Celebrate the New Year with Henry “Pucho” Brown and his Latin Soul Brothers. “Pucho” is the leader of this date and mans the timbales as well. Opening with “The Latin Soul Brothers” we witness some hip rap-ster dialogue from special guest McBaBee Power. New to this reviewers ears is the fusion of rap and Latin music. Not a bad concept I suppose. “The Latin Soul Brothers” paves the way for a recording that while not a monumental artistic success succeeds in getting you and a partner of choice to shake your collective bootie’s! “Theme from Mission Impossible” is given the Latin treatment with some jazzy vibes from special guest Joe Locke. Locke is a fine jazz musician in his own right and compliments the band’s overall vibrant, Latin-funk feel. Nice renditions of Benny Golson’s “Blues March” and Preston Foster’s “Got My Mojo Workin”. All in all the Latin Soul Brothers bring good-natured fun and well-rehearsed charts to the table. Nice work guys.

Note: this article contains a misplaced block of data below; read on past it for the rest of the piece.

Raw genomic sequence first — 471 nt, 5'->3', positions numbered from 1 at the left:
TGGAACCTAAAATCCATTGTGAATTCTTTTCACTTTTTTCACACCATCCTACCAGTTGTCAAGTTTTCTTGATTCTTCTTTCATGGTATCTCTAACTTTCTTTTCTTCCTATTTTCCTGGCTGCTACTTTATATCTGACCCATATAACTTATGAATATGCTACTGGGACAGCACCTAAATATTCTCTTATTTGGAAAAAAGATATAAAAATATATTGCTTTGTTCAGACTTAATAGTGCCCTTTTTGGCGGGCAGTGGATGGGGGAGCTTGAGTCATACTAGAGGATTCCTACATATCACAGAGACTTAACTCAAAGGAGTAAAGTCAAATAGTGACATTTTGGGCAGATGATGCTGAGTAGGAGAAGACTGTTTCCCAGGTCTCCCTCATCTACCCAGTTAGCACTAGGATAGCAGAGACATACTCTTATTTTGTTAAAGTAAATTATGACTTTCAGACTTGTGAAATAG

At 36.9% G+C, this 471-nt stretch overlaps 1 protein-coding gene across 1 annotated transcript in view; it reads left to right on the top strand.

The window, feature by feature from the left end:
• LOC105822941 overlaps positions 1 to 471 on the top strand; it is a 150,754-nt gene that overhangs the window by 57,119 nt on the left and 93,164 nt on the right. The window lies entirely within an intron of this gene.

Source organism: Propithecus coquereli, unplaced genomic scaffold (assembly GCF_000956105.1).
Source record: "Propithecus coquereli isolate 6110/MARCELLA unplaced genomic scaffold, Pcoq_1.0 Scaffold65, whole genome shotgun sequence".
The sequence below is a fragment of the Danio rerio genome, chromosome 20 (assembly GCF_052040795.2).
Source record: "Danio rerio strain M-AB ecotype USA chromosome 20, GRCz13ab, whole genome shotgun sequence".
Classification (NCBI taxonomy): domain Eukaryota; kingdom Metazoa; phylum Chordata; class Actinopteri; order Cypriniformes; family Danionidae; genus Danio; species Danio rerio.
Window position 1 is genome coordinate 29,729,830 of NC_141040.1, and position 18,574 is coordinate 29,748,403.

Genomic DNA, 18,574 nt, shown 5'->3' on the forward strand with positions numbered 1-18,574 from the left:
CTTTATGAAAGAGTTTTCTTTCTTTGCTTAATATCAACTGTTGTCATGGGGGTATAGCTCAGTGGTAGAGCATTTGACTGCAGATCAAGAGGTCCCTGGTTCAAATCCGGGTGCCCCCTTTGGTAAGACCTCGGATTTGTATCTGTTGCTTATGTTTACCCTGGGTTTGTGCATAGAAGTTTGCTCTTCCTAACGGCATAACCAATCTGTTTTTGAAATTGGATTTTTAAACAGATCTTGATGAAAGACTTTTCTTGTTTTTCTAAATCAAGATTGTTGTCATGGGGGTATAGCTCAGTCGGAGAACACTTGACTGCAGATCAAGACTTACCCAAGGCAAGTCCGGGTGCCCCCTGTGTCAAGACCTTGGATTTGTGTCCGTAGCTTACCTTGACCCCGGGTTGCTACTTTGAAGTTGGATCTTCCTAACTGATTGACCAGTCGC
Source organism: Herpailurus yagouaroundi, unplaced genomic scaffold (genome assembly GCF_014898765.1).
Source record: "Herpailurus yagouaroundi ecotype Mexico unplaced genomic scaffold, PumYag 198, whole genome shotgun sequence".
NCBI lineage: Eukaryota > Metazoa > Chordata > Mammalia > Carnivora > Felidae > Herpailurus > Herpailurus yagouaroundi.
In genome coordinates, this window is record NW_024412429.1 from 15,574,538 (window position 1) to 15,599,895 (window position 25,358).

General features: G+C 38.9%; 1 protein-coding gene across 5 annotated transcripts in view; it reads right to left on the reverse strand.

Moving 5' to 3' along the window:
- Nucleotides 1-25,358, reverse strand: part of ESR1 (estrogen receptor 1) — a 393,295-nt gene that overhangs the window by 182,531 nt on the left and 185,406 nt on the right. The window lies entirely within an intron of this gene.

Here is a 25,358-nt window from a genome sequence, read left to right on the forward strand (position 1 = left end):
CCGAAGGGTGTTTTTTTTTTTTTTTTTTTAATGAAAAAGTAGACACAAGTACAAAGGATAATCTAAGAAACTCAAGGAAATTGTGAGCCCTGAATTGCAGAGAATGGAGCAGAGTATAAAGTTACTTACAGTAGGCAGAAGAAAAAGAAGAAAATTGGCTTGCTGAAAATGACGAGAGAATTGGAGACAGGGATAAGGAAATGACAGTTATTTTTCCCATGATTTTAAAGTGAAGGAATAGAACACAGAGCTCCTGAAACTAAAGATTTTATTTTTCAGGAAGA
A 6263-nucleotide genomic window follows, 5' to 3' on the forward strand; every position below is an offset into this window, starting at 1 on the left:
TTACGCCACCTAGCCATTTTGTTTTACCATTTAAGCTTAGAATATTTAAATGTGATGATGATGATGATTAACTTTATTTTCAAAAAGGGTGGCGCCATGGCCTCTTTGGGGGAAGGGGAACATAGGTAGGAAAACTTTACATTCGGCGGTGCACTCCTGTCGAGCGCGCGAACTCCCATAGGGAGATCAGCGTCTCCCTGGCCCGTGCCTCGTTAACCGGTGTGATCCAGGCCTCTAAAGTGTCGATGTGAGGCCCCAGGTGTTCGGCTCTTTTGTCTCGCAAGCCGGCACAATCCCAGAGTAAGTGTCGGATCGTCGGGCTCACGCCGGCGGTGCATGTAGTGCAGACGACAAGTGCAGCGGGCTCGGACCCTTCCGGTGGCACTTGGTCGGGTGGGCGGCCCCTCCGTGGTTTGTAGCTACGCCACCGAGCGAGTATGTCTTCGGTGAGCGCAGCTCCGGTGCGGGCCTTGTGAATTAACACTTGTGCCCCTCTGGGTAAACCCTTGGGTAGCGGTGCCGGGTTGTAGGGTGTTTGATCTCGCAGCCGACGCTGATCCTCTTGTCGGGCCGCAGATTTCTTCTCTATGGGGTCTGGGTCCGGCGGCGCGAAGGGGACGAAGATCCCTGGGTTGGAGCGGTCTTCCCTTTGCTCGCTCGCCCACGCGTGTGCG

I was first exposed to jazz when I discovered that one of Jimi Hendrix's influences was Wes Montgomery. I played guitar growing up and idolized Hendrix, so I knew that anyone he looked up to must be good
I was first exposed to jazz when I discovered that one of Jimi Hendrix's influences was Wes Montgomery. I played guitar growing up and idolized Hendrix, so I knew that anyone he looked up to must be good. I was 16 at the time. I went to Tower Records and purchased a CD by Wes, and I was hooked from the very first ten seconds. The sound of the song Lolita illuminated my bedroom, as I just sat back amazed at how colorful and soulful this music was--I understood it, even though at the time I didn't understand how to go about playing it. I get chills listening to Wes' solo on Lolita, and I can still listen to that song ten times in a row and never get tired of it. There is a truly timeless quality to genuinely spontaneous jazz music, and it is that quality that has inspired me to devote my life to studying and playing this music.